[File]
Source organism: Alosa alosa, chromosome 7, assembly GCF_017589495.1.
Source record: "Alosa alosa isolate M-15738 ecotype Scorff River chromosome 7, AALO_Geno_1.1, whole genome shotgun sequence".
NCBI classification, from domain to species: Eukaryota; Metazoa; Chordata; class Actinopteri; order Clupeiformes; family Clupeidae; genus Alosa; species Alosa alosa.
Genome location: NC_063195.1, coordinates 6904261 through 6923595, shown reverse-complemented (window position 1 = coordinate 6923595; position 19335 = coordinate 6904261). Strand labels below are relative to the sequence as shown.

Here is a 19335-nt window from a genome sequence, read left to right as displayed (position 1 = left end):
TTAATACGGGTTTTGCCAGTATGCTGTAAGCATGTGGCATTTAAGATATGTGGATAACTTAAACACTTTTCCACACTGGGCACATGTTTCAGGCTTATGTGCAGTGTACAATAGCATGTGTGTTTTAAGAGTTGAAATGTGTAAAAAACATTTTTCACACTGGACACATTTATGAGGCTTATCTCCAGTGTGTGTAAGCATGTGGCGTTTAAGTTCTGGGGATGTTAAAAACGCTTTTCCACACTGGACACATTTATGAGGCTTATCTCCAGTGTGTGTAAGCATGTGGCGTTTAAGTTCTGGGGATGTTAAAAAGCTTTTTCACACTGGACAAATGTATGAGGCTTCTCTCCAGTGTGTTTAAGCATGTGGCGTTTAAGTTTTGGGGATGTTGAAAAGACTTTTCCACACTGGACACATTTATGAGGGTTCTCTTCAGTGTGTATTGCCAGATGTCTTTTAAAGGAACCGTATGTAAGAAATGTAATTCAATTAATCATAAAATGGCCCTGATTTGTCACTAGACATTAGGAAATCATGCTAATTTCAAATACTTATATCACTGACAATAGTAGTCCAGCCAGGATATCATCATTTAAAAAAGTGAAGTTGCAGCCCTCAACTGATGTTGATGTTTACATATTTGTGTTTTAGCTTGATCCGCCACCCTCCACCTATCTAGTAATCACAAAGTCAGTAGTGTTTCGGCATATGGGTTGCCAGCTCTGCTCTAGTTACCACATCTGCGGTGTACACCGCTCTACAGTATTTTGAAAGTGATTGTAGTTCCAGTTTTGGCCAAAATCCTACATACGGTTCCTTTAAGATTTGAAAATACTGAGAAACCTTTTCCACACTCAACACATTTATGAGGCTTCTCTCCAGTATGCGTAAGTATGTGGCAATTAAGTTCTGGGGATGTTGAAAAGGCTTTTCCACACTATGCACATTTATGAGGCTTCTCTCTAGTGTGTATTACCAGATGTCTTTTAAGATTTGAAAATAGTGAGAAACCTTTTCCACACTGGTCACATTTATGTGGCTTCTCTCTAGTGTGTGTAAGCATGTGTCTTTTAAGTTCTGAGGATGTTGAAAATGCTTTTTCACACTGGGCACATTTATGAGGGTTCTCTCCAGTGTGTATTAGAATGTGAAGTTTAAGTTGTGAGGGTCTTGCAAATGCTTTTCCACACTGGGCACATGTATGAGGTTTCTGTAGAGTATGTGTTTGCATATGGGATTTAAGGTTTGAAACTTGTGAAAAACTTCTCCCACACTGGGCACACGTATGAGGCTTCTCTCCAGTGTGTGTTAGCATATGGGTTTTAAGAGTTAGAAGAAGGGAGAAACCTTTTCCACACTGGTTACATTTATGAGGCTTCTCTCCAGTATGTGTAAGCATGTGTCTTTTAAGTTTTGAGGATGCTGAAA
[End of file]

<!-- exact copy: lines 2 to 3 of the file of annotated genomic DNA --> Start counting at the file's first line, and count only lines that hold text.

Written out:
Source record: "Alosa alosa isolate M-15738 ecotype Scorff River chromosome 7, AALO_Geno_1.1, whole genome shotgun sequence".
NCBI classification, from domain to species: Eukaryota; Metazoa; Chordata; class Actinopteri; order Clupeiformes; family Clupeidae; genus Alosa; species Alosa alosa.